God provides. To obey and follow Christ means acknowledging that God owns everything, and I own nothing–not even myself. Lord Jesus sent His Apostles into the world with nothing but a walking stick. As our Holy Father, Pope Francis, recently put it, “the walking stick is the attribute of the pilgrim.”

The pilgrim announces the Kingdom of God simply by being a pilgrim. The pilgrim claims nothing for his or her own, but trusts in the heavenly Father. “Give us this day our daily bread.” God is God. God loves His children. He will always provide for His little ones. Tomorrow will take care of itself.

tabgha loaves fishes multiplication mosaicLord Jesus took this trust to the cross. He trusted His Father, unto death. “Into Your hands I commend my spirit.” And Jesus trusted rightly. Not in vain, or blindly, or foolishly. Heaven vindicated the Christ’s trust. On the third day…

This whole mystery of the trust of the pilgrim Christ–the trust in heaven which we see in the Heart of the Son of God at every moment of His pilgrim life–this whole interior gift of trust in Providence emerged into full view on that hillside, with the hungry crowd. And St. Andrew got nervous.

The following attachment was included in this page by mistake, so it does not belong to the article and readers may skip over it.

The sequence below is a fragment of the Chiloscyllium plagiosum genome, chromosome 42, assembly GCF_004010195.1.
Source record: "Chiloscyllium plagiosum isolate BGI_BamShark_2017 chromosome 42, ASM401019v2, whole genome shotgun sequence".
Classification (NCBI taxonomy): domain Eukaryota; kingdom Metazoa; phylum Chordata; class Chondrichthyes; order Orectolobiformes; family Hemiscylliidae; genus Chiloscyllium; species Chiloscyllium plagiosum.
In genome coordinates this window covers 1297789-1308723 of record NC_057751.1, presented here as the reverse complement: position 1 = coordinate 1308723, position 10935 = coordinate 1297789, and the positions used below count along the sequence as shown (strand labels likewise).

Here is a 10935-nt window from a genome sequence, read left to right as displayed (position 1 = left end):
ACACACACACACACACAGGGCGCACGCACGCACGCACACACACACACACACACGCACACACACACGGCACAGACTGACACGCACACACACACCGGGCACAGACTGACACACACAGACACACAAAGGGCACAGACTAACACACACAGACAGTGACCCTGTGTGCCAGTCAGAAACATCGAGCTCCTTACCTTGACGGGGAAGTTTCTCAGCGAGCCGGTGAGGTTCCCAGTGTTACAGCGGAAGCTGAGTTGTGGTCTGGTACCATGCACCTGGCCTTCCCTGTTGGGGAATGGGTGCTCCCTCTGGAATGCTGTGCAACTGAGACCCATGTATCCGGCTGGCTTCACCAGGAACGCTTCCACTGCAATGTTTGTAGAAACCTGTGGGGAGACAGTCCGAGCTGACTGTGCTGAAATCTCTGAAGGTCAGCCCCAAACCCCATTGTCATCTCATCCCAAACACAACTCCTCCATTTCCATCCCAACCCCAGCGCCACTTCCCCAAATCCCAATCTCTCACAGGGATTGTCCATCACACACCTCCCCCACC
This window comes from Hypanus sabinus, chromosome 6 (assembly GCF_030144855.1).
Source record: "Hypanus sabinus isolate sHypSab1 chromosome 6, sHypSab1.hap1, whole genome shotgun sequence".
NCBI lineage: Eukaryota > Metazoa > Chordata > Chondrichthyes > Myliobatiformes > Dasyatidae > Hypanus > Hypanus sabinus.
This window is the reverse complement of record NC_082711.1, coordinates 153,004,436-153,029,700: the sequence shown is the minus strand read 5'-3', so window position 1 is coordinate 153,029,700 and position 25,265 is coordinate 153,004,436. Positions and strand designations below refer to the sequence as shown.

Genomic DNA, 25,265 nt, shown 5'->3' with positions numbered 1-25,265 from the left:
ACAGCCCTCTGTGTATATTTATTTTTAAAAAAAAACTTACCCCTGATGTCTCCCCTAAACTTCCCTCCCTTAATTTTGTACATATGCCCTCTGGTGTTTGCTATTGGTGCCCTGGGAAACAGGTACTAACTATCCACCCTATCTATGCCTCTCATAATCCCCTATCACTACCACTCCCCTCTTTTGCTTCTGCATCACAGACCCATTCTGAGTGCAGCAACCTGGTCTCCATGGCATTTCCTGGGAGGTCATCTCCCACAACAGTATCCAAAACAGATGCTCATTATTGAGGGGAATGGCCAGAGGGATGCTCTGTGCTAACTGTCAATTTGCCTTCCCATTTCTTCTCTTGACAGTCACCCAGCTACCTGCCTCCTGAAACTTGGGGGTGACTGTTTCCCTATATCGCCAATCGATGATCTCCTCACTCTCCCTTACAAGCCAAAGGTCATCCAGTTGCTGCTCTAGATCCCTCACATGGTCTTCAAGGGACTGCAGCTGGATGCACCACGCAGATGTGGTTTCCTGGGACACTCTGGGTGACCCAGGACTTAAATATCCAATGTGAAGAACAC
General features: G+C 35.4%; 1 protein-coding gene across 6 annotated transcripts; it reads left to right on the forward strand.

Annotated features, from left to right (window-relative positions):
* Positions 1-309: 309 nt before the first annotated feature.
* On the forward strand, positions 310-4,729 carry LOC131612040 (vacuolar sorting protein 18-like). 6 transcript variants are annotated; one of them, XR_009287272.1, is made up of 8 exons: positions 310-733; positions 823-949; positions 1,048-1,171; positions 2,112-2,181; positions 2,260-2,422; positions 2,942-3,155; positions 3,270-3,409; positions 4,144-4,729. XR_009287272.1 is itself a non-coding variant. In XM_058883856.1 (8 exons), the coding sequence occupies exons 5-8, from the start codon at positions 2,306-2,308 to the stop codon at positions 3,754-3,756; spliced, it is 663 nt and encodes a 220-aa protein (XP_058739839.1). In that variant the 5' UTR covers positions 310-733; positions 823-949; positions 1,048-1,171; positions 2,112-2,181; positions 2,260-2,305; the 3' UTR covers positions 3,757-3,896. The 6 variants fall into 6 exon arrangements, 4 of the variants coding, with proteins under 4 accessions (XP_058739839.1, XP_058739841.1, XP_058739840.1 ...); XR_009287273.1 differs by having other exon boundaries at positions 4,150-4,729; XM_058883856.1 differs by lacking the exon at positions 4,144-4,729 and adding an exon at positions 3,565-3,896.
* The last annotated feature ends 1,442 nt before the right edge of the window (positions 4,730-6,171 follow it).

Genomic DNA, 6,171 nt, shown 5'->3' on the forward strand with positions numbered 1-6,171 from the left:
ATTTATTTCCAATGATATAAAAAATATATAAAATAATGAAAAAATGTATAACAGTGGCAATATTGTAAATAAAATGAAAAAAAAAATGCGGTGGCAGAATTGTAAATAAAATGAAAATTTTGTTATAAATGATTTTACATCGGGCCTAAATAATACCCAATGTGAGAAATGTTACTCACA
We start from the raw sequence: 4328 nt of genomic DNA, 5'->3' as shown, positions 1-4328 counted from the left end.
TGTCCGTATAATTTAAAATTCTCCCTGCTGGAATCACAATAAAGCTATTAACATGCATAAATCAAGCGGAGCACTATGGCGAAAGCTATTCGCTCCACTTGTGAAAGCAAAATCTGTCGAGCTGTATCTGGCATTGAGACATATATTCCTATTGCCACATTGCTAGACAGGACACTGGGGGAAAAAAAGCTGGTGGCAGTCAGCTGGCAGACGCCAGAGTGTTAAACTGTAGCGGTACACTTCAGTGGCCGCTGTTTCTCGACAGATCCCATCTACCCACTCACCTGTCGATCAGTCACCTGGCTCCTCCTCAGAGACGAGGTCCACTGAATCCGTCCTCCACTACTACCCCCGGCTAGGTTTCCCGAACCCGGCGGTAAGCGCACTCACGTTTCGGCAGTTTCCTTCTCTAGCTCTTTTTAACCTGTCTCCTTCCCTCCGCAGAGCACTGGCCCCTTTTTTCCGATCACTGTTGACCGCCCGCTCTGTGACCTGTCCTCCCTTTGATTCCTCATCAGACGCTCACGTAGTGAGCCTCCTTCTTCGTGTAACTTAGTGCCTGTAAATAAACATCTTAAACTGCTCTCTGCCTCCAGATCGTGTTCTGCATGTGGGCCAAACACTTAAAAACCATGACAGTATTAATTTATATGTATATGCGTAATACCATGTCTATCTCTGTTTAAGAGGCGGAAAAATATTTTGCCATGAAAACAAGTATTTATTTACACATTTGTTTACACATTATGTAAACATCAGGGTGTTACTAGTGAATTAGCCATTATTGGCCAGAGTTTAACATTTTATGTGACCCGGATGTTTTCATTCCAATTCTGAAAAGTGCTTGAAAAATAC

They had come by the thousands, trusting in the miracle-working rabbi, abandoning themselves to Him. He ordered that they… recline. He did not say, “Have the people start picking the nearby crops. Or boiling their shoes to make stew.” No. He told them to relax. God provides.

So they did relax. Except poor St. Andrew, who fretted. ‘These five loaves and two fish are enough for one family, Lord. But, gosh–look at this crowd!’

Now, St. Andrew’s fretfulness on the hillside didn’t last forever. On Pentecost, he received the spiritual gifts that fill a soul with total trust. In the end, St. Andrew got crucified himself, a martyr, like his brother St. Peter and the other Apostles. St. Andrew died with serene trust that the kingdom of heaven awaited him. He hardly knew what the kingdom of heaven involves, but he trusted that it is good. After all, by then St. Andrew had seen His Lord feed 5,000 men and their families with five loaves and two fish. He had learned to fear nothing–other than sinning against Christ by mistrusting Him.

Outside the cathedral in Amalfi which houses St. Andrew’s tomb, there’s a fountain in the piazza. Water flows out of nymphs and mermaids–all under the feet of a statue of the Apostle. Holding his X-shaped cross in his arms, like a trophy. The trophy of: trust in Christ unto death.

Charles Bosseron Chambers Sacred Heart of JesusTrust in Divine Providence doesn’t mean comfort in this world. It doesn’t mean always getting what I want, or what I think is best. The trust of the miraculous hillside means walking through life with empty hands. I had empty hands when I came into this world. And I will have empty hands when I go forth from it.